was also involved with Ralph Bakshi's Lord of the Rings, The Forbidden Planet and other science fiction films.
Ronald Chetwynd-Hayes (82) died from bronchial
pneumonia on March 20. He began publishing genre work in 1959 with The Man From the Bomb and became
known for his ghost stories, which earned him a Stoker Lifetime Achievement Award and the British Fantasy
Society Special Award. He edited more than twenty anthologies.
William Hanna (90), the creator of Yogi Bear,
Fred Flintstone, Tom and Jerry and other characters in the Hanna-Barbera stable died on March 22. Hanna provided all
the yelps issued by Tom in the Tom & Jerry cartoons.
Sir Harry Secombe (79), one of the members of the
influential The Goon Show, died of prostate cancer on April 11.
died on April 12 from chronic obstructive pulmonary disease, although she also suffered from lung cancer. She
was married to Dick Ellington, who edited the fanzine FIJAGH. They met in New York as fans in the 1950s. After
they moved to California, she was a contributor to Femizine, a fanzine put out by the hoax fan Joan W. Carr.
Pierre Versins (78) was the nom de plume of Jacques
Chamson, who died on April 18. Best known for Encyclopedie de Utopie et de la sf, which won a Special Award Winner
at 1973 Worldcon, Versins edited the fanzine Ailleurs, published three novels and won the
Pilgrim Award in 1991. He was a survivor of the concentration camp at Auschwitz.
Dr. Rosemary Hickey died on April 26. In 1963,
Hickey helped found the Chicago SF League, an offshoot of the 1950's University of Chicago SF Club. Hickey was a
member of FAPA and, in her mundane life, was a podiatrist who left fandom and Chicago some time ago.
She was in her 80s.
Morton Klass (73). The younger brother of
Philip Klass (William Tenn) and a science fiction author in his own right, died of an heart attack on
April 28. In addition to publishing several short stories in the 50s and 60s, Klass was an Anthropologist at
Barnard College until his retirement in 1997.
Ken Hughes (79), who directed
Chitty-Chitty Bang-Bang as well as the James Bond spoof Casino Royale died on April 28 suffering from Alzheimer's disease.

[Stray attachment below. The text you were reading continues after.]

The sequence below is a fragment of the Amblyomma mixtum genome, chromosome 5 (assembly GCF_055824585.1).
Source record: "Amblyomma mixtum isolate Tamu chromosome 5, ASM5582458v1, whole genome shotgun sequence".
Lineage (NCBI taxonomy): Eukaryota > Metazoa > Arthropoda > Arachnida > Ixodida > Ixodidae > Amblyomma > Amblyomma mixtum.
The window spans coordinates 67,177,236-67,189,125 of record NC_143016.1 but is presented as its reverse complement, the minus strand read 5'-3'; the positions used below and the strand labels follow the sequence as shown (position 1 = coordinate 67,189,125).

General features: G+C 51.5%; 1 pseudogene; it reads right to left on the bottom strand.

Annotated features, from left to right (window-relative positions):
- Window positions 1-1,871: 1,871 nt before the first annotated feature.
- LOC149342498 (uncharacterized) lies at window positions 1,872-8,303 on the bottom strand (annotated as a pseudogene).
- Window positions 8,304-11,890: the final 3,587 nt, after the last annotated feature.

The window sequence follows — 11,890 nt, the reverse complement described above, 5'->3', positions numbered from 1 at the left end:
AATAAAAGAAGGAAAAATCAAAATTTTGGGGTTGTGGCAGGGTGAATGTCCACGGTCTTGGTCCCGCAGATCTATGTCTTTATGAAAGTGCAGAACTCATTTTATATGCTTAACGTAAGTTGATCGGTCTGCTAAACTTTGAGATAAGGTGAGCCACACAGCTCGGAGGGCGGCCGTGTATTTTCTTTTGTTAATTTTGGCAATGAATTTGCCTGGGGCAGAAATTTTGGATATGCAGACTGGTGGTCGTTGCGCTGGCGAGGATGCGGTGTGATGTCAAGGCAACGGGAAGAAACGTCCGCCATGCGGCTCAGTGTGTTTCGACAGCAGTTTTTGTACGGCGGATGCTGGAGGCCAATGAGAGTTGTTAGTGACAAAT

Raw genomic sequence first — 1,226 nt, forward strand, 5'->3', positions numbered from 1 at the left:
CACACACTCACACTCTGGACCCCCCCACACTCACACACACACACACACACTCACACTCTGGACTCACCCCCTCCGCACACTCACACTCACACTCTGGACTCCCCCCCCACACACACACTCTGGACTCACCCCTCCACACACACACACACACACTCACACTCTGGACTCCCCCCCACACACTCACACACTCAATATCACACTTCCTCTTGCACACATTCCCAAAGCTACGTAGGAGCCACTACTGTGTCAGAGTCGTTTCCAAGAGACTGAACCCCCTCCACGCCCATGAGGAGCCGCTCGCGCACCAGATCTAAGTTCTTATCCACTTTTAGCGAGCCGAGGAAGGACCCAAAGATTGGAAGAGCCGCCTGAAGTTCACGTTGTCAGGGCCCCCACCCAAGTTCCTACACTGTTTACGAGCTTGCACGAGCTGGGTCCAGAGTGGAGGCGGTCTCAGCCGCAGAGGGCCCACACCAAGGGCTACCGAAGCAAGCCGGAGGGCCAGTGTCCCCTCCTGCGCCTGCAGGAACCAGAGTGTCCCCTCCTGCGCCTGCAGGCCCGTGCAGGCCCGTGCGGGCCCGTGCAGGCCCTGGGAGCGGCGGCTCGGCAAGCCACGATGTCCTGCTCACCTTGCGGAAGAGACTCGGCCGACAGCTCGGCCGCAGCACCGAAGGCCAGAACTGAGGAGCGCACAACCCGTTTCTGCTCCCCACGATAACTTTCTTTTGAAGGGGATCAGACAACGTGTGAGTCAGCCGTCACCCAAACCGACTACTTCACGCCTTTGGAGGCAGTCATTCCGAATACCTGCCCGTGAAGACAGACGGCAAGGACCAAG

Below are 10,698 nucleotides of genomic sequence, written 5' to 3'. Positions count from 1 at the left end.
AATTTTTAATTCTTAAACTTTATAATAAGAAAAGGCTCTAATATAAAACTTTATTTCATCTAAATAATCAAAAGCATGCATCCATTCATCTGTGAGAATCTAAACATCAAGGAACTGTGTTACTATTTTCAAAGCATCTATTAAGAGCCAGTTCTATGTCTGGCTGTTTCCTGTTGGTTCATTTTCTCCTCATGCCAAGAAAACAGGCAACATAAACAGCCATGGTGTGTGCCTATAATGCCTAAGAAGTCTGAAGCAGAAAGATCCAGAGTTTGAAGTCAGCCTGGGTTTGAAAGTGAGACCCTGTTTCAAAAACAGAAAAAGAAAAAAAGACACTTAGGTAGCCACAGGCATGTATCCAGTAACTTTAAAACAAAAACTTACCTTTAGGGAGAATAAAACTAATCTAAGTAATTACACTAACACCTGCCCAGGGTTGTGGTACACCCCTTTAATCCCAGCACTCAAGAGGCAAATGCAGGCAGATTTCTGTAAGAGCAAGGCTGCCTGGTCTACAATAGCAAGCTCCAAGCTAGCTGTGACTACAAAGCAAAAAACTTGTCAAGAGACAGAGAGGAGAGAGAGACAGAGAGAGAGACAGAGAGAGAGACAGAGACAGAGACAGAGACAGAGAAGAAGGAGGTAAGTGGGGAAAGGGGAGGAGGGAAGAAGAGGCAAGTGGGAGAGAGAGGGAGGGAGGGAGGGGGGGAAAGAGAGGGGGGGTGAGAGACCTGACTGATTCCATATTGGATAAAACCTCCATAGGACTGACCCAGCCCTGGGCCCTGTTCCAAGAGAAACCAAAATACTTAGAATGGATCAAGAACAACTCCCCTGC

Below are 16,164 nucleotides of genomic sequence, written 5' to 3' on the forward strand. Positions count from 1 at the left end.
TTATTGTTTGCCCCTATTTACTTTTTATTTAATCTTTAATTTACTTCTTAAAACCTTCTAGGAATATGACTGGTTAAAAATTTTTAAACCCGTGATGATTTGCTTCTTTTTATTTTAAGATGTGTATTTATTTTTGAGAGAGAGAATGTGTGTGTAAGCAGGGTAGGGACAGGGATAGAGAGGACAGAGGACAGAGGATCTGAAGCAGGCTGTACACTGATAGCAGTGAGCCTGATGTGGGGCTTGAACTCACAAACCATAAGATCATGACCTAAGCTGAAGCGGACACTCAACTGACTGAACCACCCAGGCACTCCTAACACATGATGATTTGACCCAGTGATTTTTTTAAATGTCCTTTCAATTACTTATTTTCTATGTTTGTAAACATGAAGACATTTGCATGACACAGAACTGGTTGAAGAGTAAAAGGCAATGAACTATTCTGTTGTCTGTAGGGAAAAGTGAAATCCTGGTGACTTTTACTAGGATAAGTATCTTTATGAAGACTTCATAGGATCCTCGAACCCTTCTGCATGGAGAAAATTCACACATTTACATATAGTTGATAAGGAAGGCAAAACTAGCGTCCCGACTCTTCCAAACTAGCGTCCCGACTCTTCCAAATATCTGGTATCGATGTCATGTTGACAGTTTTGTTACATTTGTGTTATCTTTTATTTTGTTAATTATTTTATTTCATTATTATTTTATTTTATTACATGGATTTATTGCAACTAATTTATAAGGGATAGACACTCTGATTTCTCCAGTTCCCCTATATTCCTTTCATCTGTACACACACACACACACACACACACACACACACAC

Perhaps the biggest surprise of the year was the death, by heart attack, of
Douglas Adams (49) as he was working out on
May 11. Unbeknownst to the author of the Hitchhiker's Guide radio, book and television series, later that
day IAU announced that asteroid 18610 would be named "Arthurdent" after the every-man character in his most popular work.
Maurice J. Noble (91) passed away on May 18. He was
an animator and layout artist for Snow White and the Seven Dwarfs, Bambi, and How the Grinch Stole
Christmas. He later worked on numerous Warner Brothers cartoons including such science
fictional fare as Duck Dodgers in the 24½ Century.
Jenny Kentwell died in her sleep on May 20. She
was a founding member of Australia's Dusk Star Trek Club and Astrex.
On June 1, Hank Ketchum (81) who created
Dennis the Menace based on the antics of his own four-year-old son, died after a lengthy history of heart disease and cancer.
Alan Dodd was a reclusive British fan who
only appeared in public on a couple of times. He died on June 5. Ron Bennett once perpetrated a hoax in which he
claimed that Alan Dodd was a hoax fan he had created. Most of Dodd's fanac was in writing for fanzines.
Gharlane of Eddore (David Potter, 54), died of an
heart attack on the evening of June 10. He was a prolific poster on a variety of usenet groups. He received
permission from E.E. "Doc" Smith, himself, to use the name "Gharlane of Eddore." Gharlane of Eddore's postings could
be found in numerous usenet groups and were frequently opinionated, controversial, and humorous.
George Evans (81) died of an heart attack after
declining further treatment for leukemia on June 22.
Evans was a comic illustrator for EC, Atlas and Marvel, although he tended to avoid superhero work, with the
exception of working on a brief run of Sub-Mariner material in the 1970s.
Tove Jansson (86) died on June 27. She was
the author and illustrator of the long-running Moomintroll series of juvenile novels. Her writing
has earned her numerous awards, including the Hans Christian Andersen Award in 1966.
Delia Derbyshire (64) died of kidney failure on July 3.
Derbyshire was an electronic musician who arranged the score for Dr. Who and created the sound made by the TARDIS.
Actor Jack Gwillim (91), who played King
Aeetes in Jason and the Argonauts and Poseidon in The Clash of the Titans died on July 2. Gwillim
also appeared as Sir Giles Dalrymple in Curse of the Mummy's Tomb and Van Helsing in The Monster Squad.